Monday, November 24, 2008


Since work is slow (thankfully), I thought I'd put together a little list of what I'm thankful for right now, at this precise moment:

1. I'm thankful for my son's ability to make me laugh. His giggle is contagious and it never fails to shake me out of a funk.

2. I'm thankful for my daughter's love of reading. She reads to herself, and she reads to others, including her brother. The times that I read to her are the most peaceful moments between the two of us, and I treasure that time together.

3. I'm thankful for my husband's even-balanced nature and willingness to be a partner in our relationship.

4. I'm thankful for Pandora, for keeping me company on long, boring work days.

5. I'm thankful that gas is hovering around $2/gallon, meaning our trip back to Cincinnati won't break the bank.

6. I'm thankful that I have more than enough to eat, and that my legs work and take me outside to run off the excess that I consume on a regular basis.

7. I'm thankful that I have a job in this economy.

8. I'm thankful that my friends have remained my friends even though we don't share a zipcode anymore.

9. I'm thankful for the relative peace in my world--both inner and outer. I know there are many, many places on earth that are not peaceful right now, and I know I am lucky to have the peace that I do. I hope that those who are not as fortunate as me have peace soon.

10. I'm thankful that members of my extended family want to see me and my immediate family over the holidays. In lots of families, that isn't the case at all.

Happy Thanksgiving to my three or four readers. I wish you a full table, a comfortable belly, and a peaceful day with as much (or as little) football as you care to watch!

Monday, November 17, 2008

I shall give you roses

Phantom fragrances tickle my nose
Ghost-like fingers send icy shocks up my spine.
The powdered floral scent—
Always yours—
mixed with perspiration and undertones of high school angst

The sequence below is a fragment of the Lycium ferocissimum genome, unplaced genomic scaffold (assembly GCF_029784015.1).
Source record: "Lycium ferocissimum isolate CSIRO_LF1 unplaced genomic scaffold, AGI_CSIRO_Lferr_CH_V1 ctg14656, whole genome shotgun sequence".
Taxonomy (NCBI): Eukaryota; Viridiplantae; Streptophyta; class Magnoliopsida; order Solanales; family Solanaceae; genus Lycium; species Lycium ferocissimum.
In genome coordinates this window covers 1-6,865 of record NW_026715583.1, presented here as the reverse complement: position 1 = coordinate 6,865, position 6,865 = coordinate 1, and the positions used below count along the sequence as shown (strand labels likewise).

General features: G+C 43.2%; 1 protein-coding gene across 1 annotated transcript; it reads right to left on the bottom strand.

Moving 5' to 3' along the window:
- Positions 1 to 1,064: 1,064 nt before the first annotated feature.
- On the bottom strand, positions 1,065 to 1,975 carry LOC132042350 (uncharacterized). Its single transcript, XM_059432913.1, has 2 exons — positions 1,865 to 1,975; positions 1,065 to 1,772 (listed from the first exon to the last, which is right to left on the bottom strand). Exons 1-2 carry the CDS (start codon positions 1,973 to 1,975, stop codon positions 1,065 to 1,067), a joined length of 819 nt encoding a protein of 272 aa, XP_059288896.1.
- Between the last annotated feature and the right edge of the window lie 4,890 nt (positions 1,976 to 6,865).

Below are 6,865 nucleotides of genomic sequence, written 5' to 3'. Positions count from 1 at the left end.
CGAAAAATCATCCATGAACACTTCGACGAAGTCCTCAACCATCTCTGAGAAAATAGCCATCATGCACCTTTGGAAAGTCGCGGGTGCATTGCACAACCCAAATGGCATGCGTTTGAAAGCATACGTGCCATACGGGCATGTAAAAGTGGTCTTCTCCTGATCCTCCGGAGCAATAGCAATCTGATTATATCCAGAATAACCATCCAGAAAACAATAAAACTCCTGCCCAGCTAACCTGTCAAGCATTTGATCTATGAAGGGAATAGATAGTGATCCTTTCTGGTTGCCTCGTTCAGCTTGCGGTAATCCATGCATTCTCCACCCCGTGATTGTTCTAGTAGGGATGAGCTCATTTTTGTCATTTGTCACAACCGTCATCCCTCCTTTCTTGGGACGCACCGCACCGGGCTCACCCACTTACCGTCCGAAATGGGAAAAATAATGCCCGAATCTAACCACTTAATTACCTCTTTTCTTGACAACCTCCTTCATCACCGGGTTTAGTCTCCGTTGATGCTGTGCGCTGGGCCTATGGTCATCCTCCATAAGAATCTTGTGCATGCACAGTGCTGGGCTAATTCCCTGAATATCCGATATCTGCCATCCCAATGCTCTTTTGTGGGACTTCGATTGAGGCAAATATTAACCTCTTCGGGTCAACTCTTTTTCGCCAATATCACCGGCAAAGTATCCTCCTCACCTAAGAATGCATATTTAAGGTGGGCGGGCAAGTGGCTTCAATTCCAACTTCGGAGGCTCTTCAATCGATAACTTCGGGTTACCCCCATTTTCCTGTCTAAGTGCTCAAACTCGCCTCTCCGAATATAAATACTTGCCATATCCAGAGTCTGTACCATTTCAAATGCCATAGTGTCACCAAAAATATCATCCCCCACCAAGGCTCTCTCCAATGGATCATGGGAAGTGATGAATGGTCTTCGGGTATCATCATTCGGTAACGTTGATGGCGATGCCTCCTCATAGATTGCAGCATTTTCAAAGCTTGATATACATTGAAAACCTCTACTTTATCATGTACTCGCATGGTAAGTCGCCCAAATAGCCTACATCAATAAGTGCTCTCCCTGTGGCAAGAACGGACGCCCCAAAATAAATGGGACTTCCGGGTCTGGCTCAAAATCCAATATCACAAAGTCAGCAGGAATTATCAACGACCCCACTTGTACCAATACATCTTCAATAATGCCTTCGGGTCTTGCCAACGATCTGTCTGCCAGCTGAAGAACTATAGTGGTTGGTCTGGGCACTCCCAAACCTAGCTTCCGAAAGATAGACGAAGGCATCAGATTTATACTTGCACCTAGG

rubbed off on you when embracing your graduates, your alumni
who came to visit
like homeless pigeons
back to the sanctity of the nest,
the safe haven of the wooden floor, painted black
dim lights
orange couches
stuck-on chewing gum
and years of whispered secrets couched between the folded, cushioned chairs.

Your pale blue eyes
devoid of life
are closed now,
entombed in the pasty white of your stony face.
The chance meeting over oranges or potatoes is firmly in the past,
where you always wanted the past to stay,
but the ring of
“Hi Sweetie! Hi Cutie!”
still peals in my ears.

The last time I saw you—who knew it would be the last?—your clear eyes were tired,
the lines on your face more deeply-carved.
Your hug was still as warm,
but the bald head hidden under a black baseball cap,
the tell-tale one-sided sag of your sweatshirt told me.

I’d said my good-byes
when you had bid farewell to the life you’d once known
destined to go on with someone else at the helm.
And yet,
here I sit—it feels like a lifetime later—
as images from my history flicker by on a screen
reminding me how far I’ve come
and how much further I’ve yet to go.

The bubbled-up catch in my throat,
chokes my breath.
I swallow it down once more
and turn back to the task at hand,
mindful only until the next time the faded powdered roses float by,
plunging me back into memory
of you
of all that came before.

17 nov 08

Sunday, November 16, 2008

i agree, i agree, amen

From Carolyn Parkhurst's novel, Lost and Found:

No one ever loves you the way your children do when they're young. No one else will ever cry when you leave the room. I try not to spend too much time thinking about those days, because I know they're perfect only in memory, and I know I need to focus on the girl I've got in front of me right now. But sometimes I can't help but give in to it, to live inside the warm hues I've colored those moments with. To remember what it was like, back when she smiled just to see me, when she needed my help to move a spoon to her mouth or to walk down a flight of steps. Back when she had to reach up to hold my hand. Back when she thought I could turn on the sky.

Some days, I miss my babies.

Not every day, but some days.